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special effects

Sound Behind the Scenes: Interstellar

Sound Behind the Scenes: Interstellar

Interstellar is definitely one of Christopher Nolan’s most adventurous and creative pieces of work, and when it comes to sound, the approach for such an experimental film was not an exception.

During an interview with The Hollywood Reporter back in 2014, the director described how he prefers to approach sound for his films. Speaking in detail, Christopher Nolan decided to approach this area in a highly impressionistic way, which is definitely a quite unorthodox approach for a mainstream blockbuster such as Interstellar; however, 5 years after its debut, we can assert that it was the perfect approach for an experimental film.

His approach was creative and audacious, Nolan said. And if we were to take a further look into how the film’s sound was developed, we could assert that, compared to other filmmakers who have approached sound in a rather bold way, Nolan did a great job. 

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In previous articles we’ve mentioned the importance of sound when it comes to storytelling —many people, especially sound professionals and directors with a vast knowledge of sound distance themselves from the idea that you can only achieve clarity through dialogue, especially the clarity of emotions and stories. And that is a really important takeaway.

If directors really were to try to make the most out of sound and sound elements, they would end up trying to achieve that in a more holistic, almost layered, way, using all the different elements at their disposal: moving images and sound.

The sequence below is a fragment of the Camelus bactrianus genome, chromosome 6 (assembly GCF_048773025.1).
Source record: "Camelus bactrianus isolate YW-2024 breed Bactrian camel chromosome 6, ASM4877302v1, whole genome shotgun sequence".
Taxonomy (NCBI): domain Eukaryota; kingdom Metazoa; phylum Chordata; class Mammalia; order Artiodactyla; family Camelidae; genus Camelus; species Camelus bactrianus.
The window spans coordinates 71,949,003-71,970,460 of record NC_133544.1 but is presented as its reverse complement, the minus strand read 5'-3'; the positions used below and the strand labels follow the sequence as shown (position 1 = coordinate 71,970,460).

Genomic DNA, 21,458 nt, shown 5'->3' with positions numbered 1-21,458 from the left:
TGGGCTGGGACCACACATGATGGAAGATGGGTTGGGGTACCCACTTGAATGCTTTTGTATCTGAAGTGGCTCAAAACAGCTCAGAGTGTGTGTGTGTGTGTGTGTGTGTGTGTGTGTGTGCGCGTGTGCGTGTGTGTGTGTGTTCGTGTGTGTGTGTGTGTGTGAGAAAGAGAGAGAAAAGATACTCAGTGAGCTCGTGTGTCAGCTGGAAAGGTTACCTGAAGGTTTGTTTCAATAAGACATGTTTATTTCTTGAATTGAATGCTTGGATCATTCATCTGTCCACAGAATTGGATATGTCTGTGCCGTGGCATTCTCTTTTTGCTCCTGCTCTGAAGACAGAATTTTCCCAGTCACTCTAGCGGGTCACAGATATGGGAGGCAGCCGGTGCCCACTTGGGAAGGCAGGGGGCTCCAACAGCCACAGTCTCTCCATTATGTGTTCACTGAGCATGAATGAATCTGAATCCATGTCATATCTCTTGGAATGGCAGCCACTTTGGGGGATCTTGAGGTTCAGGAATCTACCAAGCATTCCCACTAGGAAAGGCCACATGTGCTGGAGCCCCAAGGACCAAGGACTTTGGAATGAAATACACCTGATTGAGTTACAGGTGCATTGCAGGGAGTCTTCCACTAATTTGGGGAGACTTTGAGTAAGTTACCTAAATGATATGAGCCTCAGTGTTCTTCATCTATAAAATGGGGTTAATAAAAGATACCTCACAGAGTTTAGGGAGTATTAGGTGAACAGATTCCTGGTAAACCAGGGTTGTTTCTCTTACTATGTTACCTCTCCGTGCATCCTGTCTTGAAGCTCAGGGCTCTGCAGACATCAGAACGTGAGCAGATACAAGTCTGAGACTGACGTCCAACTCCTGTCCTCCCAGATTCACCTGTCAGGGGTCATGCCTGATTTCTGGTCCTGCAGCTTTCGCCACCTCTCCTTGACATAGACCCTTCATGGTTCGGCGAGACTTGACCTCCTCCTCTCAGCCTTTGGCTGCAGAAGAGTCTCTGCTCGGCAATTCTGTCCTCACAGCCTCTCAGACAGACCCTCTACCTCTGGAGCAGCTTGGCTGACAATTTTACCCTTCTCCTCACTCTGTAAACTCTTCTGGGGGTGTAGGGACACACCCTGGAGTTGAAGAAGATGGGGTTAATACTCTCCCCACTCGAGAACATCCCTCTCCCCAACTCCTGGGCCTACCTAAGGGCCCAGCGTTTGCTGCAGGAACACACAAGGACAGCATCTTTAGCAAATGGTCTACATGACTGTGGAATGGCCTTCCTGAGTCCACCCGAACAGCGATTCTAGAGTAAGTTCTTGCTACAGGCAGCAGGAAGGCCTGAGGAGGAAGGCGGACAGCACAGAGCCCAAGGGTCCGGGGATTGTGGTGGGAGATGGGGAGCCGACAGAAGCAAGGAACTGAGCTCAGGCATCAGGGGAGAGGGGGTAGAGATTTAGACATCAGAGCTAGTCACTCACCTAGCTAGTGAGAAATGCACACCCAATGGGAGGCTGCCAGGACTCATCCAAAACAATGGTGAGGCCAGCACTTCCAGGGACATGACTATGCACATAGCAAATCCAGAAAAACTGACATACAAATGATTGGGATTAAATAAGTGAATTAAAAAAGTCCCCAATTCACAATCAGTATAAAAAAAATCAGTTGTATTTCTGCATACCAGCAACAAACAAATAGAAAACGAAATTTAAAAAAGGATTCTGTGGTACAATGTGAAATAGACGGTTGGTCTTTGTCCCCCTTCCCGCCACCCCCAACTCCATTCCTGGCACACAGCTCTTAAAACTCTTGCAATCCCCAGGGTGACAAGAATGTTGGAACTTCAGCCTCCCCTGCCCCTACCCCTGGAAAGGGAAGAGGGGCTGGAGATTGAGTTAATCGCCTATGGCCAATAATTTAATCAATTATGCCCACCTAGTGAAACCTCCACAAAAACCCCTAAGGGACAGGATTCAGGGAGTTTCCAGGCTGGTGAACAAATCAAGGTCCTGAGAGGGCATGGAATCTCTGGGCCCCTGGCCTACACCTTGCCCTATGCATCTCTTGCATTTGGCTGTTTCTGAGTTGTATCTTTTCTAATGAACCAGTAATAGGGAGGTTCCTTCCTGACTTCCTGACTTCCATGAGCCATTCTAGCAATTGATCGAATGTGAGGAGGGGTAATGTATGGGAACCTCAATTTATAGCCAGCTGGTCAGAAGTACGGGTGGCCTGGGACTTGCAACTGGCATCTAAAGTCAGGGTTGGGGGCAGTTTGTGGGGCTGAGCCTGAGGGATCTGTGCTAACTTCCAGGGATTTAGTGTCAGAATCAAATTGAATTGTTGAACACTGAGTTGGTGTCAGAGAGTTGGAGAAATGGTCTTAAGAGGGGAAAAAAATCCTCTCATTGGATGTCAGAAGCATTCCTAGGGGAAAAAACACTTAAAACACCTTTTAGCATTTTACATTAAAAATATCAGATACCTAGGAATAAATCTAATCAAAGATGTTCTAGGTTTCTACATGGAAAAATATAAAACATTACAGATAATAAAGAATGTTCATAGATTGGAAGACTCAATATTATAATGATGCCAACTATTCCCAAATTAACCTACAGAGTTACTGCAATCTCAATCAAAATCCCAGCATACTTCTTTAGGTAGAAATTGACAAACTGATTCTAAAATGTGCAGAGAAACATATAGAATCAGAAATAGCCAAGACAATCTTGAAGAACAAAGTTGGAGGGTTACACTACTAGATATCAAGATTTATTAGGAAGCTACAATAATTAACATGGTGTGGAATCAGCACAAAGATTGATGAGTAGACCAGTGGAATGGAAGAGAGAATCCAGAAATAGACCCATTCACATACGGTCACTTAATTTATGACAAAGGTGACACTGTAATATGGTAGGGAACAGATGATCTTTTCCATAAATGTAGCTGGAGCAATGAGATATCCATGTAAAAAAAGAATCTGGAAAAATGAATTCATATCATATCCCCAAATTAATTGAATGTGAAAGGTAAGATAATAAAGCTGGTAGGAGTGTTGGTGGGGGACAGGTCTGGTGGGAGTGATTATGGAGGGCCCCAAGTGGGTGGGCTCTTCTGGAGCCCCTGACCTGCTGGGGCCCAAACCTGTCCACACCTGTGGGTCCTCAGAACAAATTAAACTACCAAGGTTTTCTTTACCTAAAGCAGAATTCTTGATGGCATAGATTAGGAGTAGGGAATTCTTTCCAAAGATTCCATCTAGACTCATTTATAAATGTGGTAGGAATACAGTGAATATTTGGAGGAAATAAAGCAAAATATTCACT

You will probably remember some viewers complaining about the movie’s sound after its premiere on Nov 5th in 2014, claiming that they were unable to properly hear some key dialogue lines, which led to a myriad of conversations about whether it was the fault of the sound mix or the sound systems in some theaters across the world where the film was played. Nolan took a step forward and addressed all of these questions directly —he said the movie’s sound was exactly as he initially envisioned it and even praised theaters for presenting it properly.

Aside from his tremendous work, Nolan is also renowned for being a passionate believer that sound is as important as the moving images, which is why he is fond of hearing how his projects sound in actual theaters. During the same interview, Nolan also said he traditionally visits up to seven different theaters across the world just to see how the movie’s sound is performing.

As mentioned earlier, Interstellar caused people to question whether the film’s sound was right. Essentially, when it comes to films like these, it is possible to mix sound in an unconventional way as they did. Of course, that can catch some individuals off guard, but people, in general, will appreciate the experience, which is what happened with Interstellar in the subsequent weeks after it premiered.

The Team Behind the Sounds

The movie’s sound was initially attributed to a very tight teamwork amongst German composer Hans Zimmer, mixers Gary Rizzo and Gregg Landaker and sound designer Richard King. According to the director himself, they made cautiously considered creative decisions —the movie is full of surprises sound-wise. In fact, there are several moments throughout the film where Nolan decided to use dialogue as a sound effect, which is why from time to time it is mixed slightly beneath the other sound effect tracks and sound effect elements to emphasize how loud the encompassing sound actually is.